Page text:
By Krissah Thompson
Washington Post Staff Writer
Saturday, February 5, 2011; 9:49 PM
After Arizona rancher Robert Krentz was killed on his land last year by a man police believe was an illegal immigrant, television networks and more than 300 newspapers wrote about his death as an example of the dangers on the border.
Ten months before Krentz was killed, 9-year-old Brisenia Flores and her father, Raul, were shot to death in their home, 150 miles from Krentz's ranch. Their attackers were allegedly affiliated with an militia group opposed to illegal immigration that was conducting raids to steal money.
The Flores case is now being tried in Tucson, and immigrant rights activists contend that it deserves more attention. The reason why: The raid was allegedly organized by Shawna Forde, 43, head of a fringe border patrol group called Minutemen American Defense.
Forde's murder trial, which has been marked by vivid testimony over the past two weeks, has become a cause celebre among proponents of overhauling U.S. immigration law, who cite the killings as an example of the risks of extremism in the immigration debate.
"There has been the prospect of people taking the law into their own hands for some time," said Frank Sharry, executive director of America's Voice, which advocates a path to citizenship for illegal immigrants. "The rhetoric, the hate mail. It's unbelievable."
The organization Cuentame posted a video online last week asking, "Is hate turning to violence?" It elicited hundreds of comments.
But unlike the Krentz case, the trial has been a largely local story.
"There's a few places writing about this, but it is not getting the attention it deserves," said Eric Rodriguez, vice president of the National Council of La Raza. "It should be shocking to more people. Is there any circumstance where what took place is acceptable to people?"
Krentz's shooting, which for a time was a staple of news coverage and has been brought up in homeland security hearings on Capitol Hill, struck a nerve in part because of the government's failure to deal with illegal immigration. Arizona, which the Pew Hispanic Center reported this month is home to 400,000 undocumented immigrants, has passed tough legislation in recent months to crack down on those who are in the country illegally.
Forde's small Minuteman group was known for tough rhetoric on illegal immigration. According to police, Forde believed Flores was a drug trafficker and planned to seize money and drugs from him to fund her group's patrol efforts. Police found no drugs in the home and little money.
During the early-morning incident, Brisenia Flores was shot twice and Raul Flores multiple times. Brisenia's mother, Gina Gonzalez, was shot twice but survived and called 911.
Prosecutors accuse Forde of leading the raid, shouting orders to two men, her alleged accomplices, who will stand trial this spring. Defense attorney Eric Larsen counters that there's no direct evidence that she organized the raid or was at the house at the time of the shooting.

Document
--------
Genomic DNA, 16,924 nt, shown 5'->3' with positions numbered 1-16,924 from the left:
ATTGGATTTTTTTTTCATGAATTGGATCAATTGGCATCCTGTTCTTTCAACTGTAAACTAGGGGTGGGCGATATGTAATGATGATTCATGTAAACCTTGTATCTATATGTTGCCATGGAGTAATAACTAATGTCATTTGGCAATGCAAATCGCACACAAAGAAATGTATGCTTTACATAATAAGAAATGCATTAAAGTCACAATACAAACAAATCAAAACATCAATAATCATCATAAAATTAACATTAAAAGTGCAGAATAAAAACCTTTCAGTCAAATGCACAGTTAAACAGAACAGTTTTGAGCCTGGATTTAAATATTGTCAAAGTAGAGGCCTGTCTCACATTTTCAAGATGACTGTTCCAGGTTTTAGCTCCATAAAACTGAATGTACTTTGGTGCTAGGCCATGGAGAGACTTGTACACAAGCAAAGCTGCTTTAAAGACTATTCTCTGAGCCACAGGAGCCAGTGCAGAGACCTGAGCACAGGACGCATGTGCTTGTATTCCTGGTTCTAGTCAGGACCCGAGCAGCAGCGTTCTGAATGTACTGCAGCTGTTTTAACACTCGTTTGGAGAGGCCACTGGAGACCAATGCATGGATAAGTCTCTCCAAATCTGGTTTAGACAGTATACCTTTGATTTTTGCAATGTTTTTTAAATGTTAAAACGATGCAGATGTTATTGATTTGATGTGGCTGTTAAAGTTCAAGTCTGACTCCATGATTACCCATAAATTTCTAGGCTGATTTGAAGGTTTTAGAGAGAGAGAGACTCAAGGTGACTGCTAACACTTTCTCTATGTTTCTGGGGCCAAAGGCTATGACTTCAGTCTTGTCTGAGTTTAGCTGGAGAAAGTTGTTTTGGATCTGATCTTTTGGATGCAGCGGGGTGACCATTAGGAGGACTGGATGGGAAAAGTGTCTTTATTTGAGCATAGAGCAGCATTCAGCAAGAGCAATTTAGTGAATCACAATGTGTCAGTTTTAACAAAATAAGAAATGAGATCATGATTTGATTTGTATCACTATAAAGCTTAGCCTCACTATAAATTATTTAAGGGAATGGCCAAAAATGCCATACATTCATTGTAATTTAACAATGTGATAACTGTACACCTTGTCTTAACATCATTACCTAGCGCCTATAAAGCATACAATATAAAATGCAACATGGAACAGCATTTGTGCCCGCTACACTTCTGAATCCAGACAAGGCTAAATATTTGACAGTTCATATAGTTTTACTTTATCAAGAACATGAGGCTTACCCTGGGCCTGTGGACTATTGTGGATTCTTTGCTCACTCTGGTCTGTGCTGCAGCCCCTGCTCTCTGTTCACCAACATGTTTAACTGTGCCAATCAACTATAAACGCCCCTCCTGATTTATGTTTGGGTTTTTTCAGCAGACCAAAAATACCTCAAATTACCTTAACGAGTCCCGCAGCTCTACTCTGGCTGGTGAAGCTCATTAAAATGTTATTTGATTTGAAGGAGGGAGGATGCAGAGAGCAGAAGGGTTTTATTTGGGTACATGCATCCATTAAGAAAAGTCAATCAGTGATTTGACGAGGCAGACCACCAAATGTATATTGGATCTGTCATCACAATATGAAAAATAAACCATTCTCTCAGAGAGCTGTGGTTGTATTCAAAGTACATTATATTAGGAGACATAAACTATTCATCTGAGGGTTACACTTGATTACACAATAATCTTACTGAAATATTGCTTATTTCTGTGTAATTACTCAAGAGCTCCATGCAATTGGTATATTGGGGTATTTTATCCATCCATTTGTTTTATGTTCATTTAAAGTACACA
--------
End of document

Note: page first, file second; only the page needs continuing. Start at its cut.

Forde was at one time a member of the much larger Minuteman Project, though that group's leader, Jim Gilchrist, has insisted his relationship with her was never "extensive." Forde, whose group had about half a dozen members, had been pushed out of other civilian border patrol groups because of her extremist views, said Professor Brian Levin, director of a nonpartisan group that studies extremism at California State University in San Bernardino.
"She was not an unknown," he said. "She was known as a firebrand."
In a 2007 report by the Southern Poverty Law Center, Forde was quoted saying she worried that illegal immigrants would soon "outnumber real Americans." She said she didn't like the common use of Spanish on business telephones and that she "decided to do something about it."
Because of her past comments and actions, immigrant rights groups say, the killing and the trial deserve to be treated as a crime with strong political overtones.
"It is important to raise that particular issue because it seems like a lot of the media is focusing more on the individual crime, the individual action, but what we are seeing is a trend," said Axel Caballero, director of Cuentame, which is affiliated with the liberal Brave New Foundation. "People are talking about this."
The conversation is being led by Hispanic bloggers and picked up by activists, who are focused on Forde's ties to the border militia movement.
Forde supporters have rallied around a Web site, Justice for Shawna Forde, and allege that her trial is an effort to upend the border militia movement. The operator of the site, Laine Lawless, who is a likely witness in the case, appeared in the courtroom last week against a judge's order and interrupted the trial, according to the Arizona Daily Star, which has followed the case closely.
Closing arguments in Forde's trial are expected late next week. Testimony so far has included Gonzalez's recounting of the death of her daughter by an alleged accomplice of Forde. "I can hear it happening. I can hear her telling him to 'Please don't shoot me,' " the mother testified. Last week, prosecutors introduced text messages allegedly sent by Forde to others implicated in the killings.
If convicted of murder, Forde could receive the death penalty.